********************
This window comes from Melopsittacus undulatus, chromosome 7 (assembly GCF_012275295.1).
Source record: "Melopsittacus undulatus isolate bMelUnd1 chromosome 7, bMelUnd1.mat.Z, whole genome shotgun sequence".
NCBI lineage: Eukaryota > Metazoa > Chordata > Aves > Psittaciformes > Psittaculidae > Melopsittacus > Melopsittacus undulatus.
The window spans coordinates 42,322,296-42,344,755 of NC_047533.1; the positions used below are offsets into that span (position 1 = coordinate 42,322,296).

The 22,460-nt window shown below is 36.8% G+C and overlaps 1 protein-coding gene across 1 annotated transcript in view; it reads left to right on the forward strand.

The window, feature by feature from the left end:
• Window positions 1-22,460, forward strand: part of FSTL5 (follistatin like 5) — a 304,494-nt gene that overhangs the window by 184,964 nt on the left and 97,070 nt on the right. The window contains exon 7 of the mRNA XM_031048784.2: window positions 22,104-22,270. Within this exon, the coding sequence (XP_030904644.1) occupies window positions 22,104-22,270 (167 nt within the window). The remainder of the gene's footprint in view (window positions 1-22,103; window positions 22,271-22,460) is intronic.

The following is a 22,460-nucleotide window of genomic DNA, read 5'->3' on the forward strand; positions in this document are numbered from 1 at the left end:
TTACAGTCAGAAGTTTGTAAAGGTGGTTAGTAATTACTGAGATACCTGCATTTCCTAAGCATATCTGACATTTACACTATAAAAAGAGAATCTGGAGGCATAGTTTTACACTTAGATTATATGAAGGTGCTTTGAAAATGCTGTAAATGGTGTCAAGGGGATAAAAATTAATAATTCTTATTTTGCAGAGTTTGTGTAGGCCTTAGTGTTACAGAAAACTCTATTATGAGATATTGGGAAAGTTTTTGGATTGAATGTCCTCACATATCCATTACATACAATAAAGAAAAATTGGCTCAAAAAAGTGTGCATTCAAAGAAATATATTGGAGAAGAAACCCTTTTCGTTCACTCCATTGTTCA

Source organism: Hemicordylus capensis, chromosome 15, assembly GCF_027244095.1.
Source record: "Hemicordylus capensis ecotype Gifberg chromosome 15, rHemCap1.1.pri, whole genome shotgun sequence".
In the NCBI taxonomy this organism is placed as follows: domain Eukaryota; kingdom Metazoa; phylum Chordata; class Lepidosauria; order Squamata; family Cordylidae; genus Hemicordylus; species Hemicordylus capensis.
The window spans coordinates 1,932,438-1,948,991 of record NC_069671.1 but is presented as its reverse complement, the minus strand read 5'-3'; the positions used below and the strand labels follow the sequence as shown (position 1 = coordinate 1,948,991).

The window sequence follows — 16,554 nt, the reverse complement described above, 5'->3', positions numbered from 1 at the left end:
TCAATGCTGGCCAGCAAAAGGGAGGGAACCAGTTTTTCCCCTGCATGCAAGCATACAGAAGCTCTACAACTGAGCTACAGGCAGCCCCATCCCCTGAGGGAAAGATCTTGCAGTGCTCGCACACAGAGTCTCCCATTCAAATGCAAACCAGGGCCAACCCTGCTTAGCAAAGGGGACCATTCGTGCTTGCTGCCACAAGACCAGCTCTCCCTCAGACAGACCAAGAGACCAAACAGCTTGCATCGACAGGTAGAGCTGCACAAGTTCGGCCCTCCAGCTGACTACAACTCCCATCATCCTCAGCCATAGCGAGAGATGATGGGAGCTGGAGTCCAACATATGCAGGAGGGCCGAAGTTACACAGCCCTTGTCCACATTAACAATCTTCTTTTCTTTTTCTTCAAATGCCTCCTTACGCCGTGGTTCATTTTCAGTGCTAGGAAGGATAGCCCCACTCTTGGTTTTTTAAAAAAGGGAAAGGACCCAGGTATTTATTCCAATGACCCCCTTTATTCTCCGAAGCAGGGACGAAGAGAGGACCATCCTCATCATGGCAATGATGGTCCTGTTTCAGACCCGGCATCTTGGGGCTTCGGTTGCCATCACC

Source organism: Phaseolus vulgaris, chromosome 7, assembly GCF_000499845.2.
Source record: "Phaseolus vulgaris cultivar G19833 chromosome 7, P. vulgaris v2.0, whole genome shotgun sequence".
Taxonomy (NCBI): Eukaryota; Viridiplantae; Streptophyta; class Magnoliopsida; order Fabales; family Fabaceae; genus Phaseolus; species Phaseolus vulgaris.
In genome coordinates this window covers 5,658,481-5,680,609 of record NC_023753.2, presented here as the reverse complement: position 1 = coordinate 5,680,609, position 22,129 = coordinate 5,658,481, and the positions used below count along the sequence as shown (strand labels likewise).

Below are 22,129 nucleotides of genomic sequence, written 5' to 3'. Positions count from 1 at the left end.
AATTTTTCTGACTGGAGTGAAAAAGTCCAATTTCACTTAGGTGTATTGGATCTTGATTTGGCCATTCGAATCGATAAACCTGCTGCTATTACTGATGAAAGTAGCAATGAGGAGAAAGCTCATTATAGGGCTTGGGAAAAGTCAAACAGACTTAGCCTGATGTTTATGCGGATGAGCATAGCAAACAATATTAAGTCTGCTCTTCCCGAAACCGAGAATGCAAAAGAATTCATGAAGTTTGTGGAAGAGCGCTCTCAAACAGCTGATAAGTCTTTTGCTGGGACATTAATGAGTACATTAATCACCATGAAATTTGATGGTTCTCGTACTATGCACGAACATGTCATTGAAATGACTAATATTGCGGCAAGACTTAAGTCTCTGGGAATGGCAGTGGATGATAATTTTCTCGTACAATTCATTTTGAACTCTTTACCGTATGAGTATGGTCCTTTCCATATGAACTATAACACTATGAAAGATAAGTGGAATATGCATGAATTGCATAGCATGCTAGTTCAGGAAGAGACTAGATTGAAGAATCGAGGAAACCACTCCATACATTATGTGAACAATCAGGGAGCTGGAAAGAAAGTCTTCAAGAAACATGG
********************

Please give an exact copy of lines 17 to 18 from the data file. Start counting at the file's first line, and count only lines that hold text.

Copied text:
Source record: "Phaseolus vulgaris cultivar G19833 chromosome 7, P. vulgaris v2.0, whole genome shotgun sequence".
Taxonomy (NCBI): Eukaryota; Viridiplantae; Streptophyta; class Magnoliopsida; order Fabales; family Fabaceae; genus Phaseolus; species Phaseolus vulgaris.